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Examples:

  • "Towards a new agenda for transforming war economies"
  • "Towards a new agenda for Japanese telecommunications"
  • "Towards a new age in the treatment of multiple myeloma"

As I mentioned in the comments, "It would be nice to know the initial use because it would give me some insight into the language and trends that either birthed the phrase or required its invention."

I ask out of curiosity. As a sub-question, are there any papers or books that cover the history and evolution of academic terminology and writing?

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Why does it need an origin? There's a tradition of titles beginning with "towards a", and "a new" is a very common expression. –  Peter Shor Aug 6 at 12:56
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Are you looking for the first time the phrase "Towards a new ...." was used? (without what you'd expect in front of it like we are working... or we are heading ... etc.) –  Frank Aug 6 at 12:59
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From 1843, The book will be entitled “Towards a New Theatre.” There will be plenty of earlier examples, I'm sure, but nothing that could meaningfully be called "the origin". –  FumbleFingers Aug 6 at 13:01
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Why is this question downvoted? It's quite interesting. To draw an analogy from my own field, I can tell you the reason there are so many papers titled "X Considered Harmful": because there was a single, seminal and incredibly influential paper titled "GOTO Considered Harmful". Note the parallel here: self-effacing titles constructed using the passive voice, which will nevertheless likely contain a call-to-action on the one hand, and (self-) promotional material on the other. It's a good question, and I would like to know too. +1 –  Dan Bron Aug 6 at 13:17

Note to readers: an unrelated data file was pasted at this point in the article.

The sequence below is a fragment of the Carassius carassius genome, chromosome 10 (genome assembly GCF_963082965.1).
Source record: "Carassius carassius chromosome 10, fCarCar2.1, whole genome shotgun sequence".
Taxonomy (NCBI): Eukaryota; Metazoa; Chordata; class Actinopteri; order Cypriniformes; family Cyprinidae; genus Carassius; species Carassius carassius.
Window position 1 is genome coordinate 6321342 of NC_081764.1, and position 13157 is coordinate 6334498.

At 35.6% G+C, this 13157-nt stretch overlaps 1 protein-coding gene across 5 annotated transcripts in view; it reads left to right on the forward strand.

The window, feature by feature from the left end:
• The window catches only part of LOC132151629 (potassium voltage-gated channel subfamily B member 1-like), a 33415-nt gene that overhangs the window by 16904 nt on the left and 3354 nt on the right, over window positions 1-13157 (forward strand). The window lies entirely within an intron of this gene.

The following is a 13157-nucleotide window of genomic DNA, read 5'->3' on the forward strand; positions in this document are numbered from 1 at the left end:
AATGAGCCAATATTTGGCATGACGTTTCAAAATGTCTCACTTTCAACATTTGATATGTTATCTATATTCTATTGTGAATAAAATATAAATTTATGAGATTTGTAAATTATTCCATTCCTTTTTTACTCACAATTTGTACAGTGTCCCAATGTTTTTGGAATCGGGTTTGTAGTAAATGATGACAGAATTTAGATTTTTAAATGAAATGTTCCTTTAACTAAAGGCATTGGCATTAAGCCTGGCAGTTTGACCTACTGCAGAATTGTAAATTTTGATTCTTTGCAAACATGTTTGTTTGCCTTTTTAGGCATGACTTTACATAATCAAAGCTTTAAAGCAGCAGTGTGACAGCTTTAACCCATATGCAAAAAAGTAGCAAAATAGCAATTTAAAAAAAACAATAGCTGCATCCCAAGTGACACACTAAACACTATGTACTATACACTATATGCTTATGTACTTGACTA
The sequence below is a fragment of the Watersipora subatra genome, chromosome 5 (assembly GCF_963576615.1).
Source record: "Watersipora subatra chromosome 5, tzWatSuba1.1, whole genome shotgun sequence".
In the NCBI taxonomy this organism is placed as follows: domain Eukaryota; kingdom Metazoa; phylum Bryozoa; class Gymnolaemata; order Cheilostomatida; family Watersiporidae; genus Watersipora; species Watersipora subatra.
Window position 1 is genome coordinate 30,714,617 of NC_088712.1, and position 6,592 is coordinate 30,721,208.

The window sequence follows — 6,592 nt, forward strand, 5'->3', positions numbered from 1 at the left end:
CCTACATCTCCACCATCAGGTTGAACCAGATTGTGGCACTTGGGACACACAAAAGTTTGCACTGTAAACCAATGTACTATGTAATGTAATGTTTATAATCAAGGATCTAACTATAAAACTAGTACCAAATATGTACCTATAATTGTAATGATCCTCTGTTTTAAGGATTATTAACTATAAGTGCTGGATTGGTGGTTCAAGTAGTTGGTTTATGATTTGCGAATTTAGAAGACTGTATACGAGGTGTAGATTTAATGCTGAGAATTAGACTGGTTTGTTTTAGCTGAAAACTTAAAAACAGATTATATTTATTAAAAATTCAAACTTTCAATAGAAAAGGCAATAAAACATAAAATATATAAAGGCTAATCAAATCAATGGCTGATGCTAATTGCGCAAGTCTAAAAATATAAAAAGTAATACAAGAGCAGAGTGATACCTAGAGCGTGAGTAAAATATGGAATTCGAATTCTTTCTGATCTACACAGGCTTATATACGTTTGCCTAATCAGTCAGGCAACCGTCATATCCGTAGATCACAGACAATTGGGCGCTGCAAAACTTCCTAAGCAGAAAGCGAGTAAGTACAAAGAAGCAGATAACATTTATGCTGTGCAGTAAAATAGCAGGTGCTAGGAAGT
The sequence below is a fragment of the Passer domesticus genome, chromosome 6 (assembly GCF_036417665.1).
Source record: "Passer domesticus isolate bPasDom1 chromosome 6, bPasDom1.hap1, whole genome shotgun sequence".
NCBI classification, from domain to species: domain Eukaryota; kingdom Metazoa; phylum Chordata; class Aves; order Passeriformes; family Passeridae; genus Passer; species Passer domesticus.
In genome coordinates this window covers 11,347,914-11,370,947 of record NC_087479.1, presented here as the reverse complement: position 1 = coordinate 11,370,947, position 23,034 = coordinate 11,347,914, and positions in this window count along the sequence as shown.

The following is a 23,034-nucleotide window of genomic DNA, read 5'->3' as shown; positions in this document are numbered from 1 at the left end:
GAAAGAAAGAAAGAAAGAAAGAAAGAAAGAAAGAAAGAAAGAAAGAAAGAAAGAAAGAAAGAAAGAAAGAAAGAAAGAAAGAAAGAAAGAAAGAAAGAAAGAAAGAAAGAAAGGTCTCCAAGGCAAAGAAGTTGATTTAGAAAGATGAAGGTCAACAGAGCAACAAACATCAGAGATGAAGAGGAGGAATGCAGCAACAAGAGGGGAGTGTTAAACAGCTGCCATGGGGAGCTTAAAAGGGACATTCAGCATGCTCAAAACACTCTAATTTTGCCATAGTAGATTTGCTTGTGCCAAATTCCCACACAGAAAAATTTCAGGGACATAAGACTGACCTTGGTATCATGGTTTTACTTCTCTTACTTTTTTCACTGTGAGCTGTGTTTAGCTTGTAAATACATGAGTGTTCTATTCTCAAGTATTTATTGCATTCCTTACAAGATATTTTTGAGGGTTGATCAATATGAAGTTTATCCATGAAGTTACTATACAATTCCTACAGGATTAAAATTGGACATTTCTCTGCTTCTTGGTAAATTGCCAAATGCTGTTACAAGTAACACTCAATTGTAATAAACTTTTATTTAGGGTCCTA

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Then you should add that information to your question, the more info in your question the less likely it is that it will get voted to be put on hold for being 'unclear' or some other reason. –  Frank Aug 6 at 14:26

3 Answers 3

up vote 7 down vote accepted

The earliest example I can discover of an academic work whose title included the phrase towards a new is George Berkeley's An essay towards a new theory of vision, published in 1709. However, this seems to be a general instance of 17th–19th century authors who started their publications with the phrase An essay towards.

For example, we have An Essay towards solving a Problem in the Doctrine of Chances, Thomas Bayes, 1763; An essay towards an history of dancing ... by John Weaver, 1712; An Essay towards a Real Character and a Philosophical Language, John Wilkins, 1668.

An essay, in its older sense, meant "an attempt to do something" (see Merriam-Webster, noun sense 2; and to "make an essay towards" something meant simply "to attempt to do or accomplish" it. For example, in an article about the completion of the Erie Canal titled Facts and Observations In Relation to the Origin and Completion of the Erie Canal, published by a John Rutherford or Rutherfurd in 1825, we see that "in the year 1785 the Legislature appropriated $135, to enable Mr. Colles to make an essay towards effecting the object [the removal of obstructions in the Mohawk River]."

It appears from this that the multiple titles starting "An Essay Towards ..." might be rephrased as "An Attempt To Create ..." (with the appropriate change from gerund to infinitive), and simply represent a common use of language.